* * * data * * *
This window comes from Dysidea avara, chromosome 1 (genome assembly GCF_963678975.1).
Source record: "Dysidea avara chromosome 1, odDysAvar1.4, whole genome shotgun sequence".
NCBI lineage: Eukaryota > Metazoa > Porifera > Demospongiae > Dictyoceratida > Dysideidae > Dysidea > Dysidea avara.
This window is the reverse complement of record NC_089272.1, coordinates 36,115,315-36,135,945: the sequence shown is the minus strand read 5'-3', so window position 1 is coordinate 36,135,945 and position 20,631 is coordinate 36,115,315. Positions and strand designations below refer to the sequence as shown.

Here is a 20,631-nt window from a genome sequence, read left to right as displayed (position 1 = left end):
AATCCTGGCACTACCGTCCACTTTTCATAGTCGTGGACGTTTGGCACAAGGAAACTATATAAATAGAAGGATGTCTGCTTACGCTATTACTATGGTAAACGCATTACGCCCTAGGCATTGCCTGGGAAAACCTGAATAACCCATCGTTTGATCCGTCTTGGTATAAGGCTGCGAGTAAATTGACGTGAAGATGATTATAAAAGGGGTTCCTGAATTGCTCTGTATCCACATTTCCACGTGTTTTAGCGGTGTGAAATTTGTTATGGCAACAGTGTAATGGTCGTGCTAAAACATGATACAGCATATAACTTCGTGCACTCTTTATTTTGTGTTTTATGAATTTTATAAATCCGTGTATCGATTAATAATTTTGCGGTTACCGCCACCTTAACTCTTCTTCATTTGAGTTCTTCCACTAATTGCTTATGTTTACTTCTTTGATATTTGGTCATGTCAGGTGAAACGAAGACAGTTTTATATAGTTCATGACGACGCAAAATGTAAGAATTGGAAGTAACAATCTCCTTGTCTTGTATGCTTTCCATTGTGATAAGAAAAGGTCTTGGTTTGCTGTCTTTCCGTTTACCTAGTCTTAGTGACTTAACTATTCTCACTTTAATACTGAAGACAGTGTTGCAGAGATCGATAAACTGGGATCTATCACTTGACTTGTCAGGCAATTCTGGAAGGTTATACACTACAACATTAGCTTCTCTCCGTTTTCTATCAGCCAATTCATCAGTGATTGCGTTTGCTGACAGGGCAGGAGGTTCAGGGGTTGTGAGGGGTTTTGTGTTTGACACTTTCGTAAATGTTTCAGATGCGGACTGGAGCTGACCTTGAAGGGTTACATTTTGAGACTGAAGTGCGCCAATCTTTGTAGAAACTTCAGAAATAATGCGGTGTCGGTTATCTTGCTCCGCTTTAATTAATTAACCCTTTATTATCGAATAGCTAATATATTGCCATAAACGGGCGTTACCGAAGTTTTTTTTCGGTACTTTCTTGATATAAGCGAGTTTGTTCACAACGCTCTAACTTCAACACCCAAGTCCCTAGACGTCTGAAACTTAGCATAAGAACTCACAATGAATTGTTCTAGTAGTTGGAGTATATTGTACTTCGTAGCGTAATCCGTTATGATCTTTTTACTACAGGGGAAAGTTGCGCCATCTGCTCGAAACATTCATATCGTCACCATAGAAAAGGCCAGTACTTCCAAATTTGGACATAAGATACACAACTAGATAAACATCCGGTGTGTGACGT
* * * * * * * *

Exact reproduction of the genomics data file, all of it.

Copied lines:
This window comes from Dysidea avara, chromosome 1 (genome assembly GCF_963678975.1).
Source record: "Dysidea avara chromosome 1, odDysAvar1.4, whole genome shotgun sequence".
NCBI lineage: Eukaryota > Metazoa > Porifera > Demospongiae > Dictyoceratida > Dysideidae > Dysidea > Dysidea avara.
This window is the reverse complement of record NC_089272.1, coordinates 36,115,315-36,135,945: the sequence shown is the minus strand read 5'-3', so window position 1 is coordinate 36,135,945 and position 20,631 is coordinate 36,115,315. Positions and strand designations below refer to the sequence as shown.

Here is a 20,631-nt window from a genome sequence, read left to right as displayed (position 1 = left end):
AATCCTGGCACTACCGTCCACTTTTCATAGTCGTGGACGTTTGGCACAAGGAAACTATATAAATAGAAGGATGTCTGCTTACGCTATTACTATGGTAAACGCATTACGCCCTAGGCATTGCCTGGGAAAACCTGAATAACCCATCGTTTGATCCGTCTTGGTATAAGGCTGCGAGTAAATTGACGTGAAGATGATTATAAAAGGGGTTCCTGAATTGCTCTGTATCCACATTTCCACGTGTTTTAGCGGTGTGAAATTTGTTATGGCAACAGTGTAATGGTCGTGCTAAAACATGATACAGCATATAACTTCGTGCACTCTTTATTTTGTGTTTTATGAATTTTATAAATCCGTGTATCGATTAATAATTTTGCGGTTACCGCCACCTTAACTCTTCTTCATTTGAGTTCTTCCACTAATTGCTTATGTTTACTTCTTTGATATTTGGTCATGTCAGGTGAAACGAAGACAGTTTTATATAGTTCATGACGACGCAAAATGTAAGAATTGGAAGTAACAATCTCCTTGTCTTGTATGCTTTCCATTGTGATAAGAAAAGGTCTTGGTTTGCTGTCTTTCCGTTTACCTAGTCTTAGTGACTTAACTATTCTCACTTTAATACTGAAGACAGTGTTGCAGAGATCGATAAACTGGGATCTATCACTTGACTTGTCAGGCAATTCTGGAAGGTTATACACTACAACATTAGCTTCTCTCCGTTTTCTATCAGCCAATTCATCAGTGATTGCGTTTGCTGACAGGGCAGGAGGTTCAGGGGTTGTGAGGGGTTTTGTGTTTGACACTTTCGTAAATGTTTCAGATGCGGACTGGAGCTGACCTTGAAGGGTTACATTTTGAGACTGAAGTGCGCCAATCTTTGTAGAAACTTCAGAAATAATGCGGTGTCGGTTATCTTGCTCCGCTTTAATTAATTAACCCTTTATTATCGAATAGCTAATATATTGCCATAAACGGGCGTTACCGAAGTTTTTTTTCGGTACTTTCTTGATATAAGCGAGTTTGTTCACAACGCTCTAACTTCAACACCCAAGTCCCTAGACGTCTGAAACTTAGCATAAGAACTCACAATGAATTGTTCTAGTAGTTGGAGTATATTGTACTTCGTAGCGTAATCCGTTATGATCTTTTTACTACAGGGGAAAGTTGCGCCATCTGCTCGAAACATTCATATCGTCACCATAGAAAAGGCCAGTACTTCCAAATTTGGACATAAGATACACAACTAGATAAACATCCGGTGTGTGACGT